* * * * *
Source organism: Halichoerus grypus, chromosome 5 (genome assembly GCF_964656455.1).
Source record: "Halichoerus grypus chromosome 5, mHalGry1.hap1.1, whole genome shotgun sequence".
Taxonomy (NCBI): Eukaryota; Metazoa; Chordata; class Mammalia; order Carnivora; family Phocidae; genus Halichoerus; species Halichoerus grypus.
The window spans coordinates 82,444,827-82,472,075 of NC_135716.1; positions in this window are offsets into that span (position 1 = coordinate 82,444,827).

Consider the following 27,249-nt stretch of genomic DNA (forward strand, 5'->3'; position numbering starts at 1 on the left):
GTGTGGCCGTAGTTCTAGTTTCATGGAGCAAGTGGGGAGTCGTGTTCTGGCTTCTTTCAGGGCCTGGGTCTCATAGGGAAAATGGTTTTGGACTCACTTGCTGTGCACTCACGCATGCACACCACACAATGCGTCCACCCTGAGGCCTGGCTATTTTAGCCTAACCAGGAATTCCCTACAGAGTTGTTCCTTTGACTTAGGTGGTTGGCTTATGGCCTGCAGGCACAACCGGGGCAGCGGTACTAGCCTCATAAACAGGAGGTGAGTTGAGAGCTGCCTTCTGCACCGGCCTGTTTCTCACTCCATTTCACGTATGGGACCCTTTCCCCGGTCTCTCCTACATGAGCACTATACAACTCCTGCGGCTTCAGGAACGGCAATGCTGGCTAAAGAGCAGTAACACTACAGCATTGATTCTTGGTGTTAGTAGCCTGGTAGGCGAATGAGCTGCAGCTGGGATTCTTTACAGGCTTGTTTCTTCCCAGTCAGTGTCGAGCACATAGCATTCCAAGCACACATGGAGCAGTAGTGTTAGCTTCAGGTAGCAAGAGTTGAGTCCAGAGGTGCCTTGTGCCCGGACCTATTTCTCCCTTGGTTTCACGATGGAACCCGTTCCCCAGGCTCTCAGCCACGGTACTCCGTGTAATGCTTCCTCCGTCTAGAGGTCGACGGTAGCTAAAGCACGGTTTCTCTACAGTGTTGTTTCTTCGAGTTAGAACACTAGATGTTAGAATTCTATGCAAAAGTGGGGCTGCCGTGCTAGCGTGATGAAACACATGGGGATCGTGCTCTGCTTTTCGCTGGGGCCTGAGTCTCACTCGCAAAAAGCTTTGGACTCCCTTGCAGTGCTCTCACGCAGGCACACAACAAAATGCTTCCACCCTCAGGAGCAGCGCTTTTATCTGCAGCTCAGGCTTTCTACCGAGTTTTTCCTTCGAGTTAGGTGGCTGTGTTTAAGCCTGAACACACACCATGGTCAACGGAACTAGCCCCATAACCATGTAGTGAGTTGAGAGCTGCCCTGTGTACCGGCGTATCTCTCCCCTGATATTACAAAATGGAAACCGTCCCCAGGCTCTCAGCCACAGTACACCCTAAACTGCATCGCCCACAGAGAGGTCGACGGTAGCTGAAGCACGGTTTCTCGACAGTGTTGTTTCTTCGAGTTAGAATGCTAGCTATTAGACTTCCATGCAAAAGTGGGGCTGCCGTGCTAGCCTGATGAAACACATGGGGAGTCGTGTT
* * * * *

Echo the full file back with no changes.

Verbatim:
Source organism: Halichoerus grypus, chromosome 5 (genome assembly GCF_964656455.1).
Source record: "Halichoerus grypus chromosome 5, mHalGry1.hap1.1, whole genome shotgun sequence".
Taxonomy (NCBI): Eukaryota; Metazoa; Chordata; class Mammalia; order Carnivora; family Phocidae; genus Halichoerus; species Halichoerus grypus.
The window spans coordinates 82,444,827-82,472,075 of NC_135716.1; positions in this window are offsets into that span (position 1 = coordinate 82,444,827).

Consider the following 27,249-nt stretch of genomic DNA (forward strand, 5'->3'; position numbering starts at 1 on the left):
GTGTGGCCGTAGTTCTAGTTTCATGGAGCAAGTGGGGAGTCGTGTTCTGGCTTCTTTCAGGGCCTGGGTCTCATAGGGAAAATGGTTTTGGACTCACTTGCTGTGCACTCACGCATGCACACCACACAATGCGTCCACCCTGAGGCCTGGCTATTTTAGCCTAACCAGGAATTCCCTACAGAGTTGTTCCTTTGACTTAGGTGGTTGGCTTATGGCCTGCAGGCACAACCGGGGCAGCGGTACTAGCCTCATAAACAGGAGGTGAGTTGAGAGCTGCCTTCTGCACCGGCCTGTTTCTCACTCCATTTCACGTATGGGACCCTTTCCCCGGTCTCTCCTACATGAGCACTATACAACTCCTGCGGCTTCAGGAACGGCAATGCTGGCTAAAGAGCAGTAACACTACAGCATTGATTCTTGGTGTTAGTAGCCTGGTAGGCGAATGAGCTGCAGCTGGGATTCTTTACAGGCTTGTTTCTTCCCAGTCAGTGTCGAGCACATAGCATTCCAAGCACACATGGAGCAGTAGTGTTAGCTTCAGGTAGCAAGAGTTGAGTCCAGAGGTGCCTTGTGCCCGGACCTATTTCTCCCTTGGTTTCACGATGGAACCCGTTCCCCAGGCTCTCAGCCACGGTACTCCGTGTAATGCTTCCTCCGTCTAGAGGTCGACGGTAGCTAAAGCACGGTTTCTCTACAGTGTTGTTTCTTCGAGTTAGAACACTAGATGTTAGAATTCTATGCAAAAGTGGGGCTGCCGTGCTAGCGTGATGAAACACATGGGGATCGTGCTCTGCTTTTCGCTGGGGCCTGAGTCTCACTCGCAAAAAGCTTTGGACTCCCTTGCAGTGCTCTCACGCAGGCACACAACAAAATGCTTCCACCCTCAGGAGCAGCGCTTTTATCTGCAGCTCAGGCTTTCTACCGAGTTTTTCCTTCGAGTTAGGTGGCTGTGTTTAAGCCTGAACACACACCATGGTCAACGGAACTAGCCCCATAACCATGTAGTGAGTTGAGAGCTGCCCTGTGTACCGGCGTATCTCTCCCCTGATATTACAAAATGGAAACCGTCCCCAGGCTCTCAGCCACAGTACACCCTAAACTGCATCGCCCACAGAGAGGTCGACGGTAGCTGAAGCACGGTTTCTCGACAGTGTTGTTTCTTCGAGTTAGAATGCTAGCTATTAGACTTCCATGCAAAAGTGGGGCTGCCGTGCTAGCCTGATGAAACACATGGGGAGTCGTGTT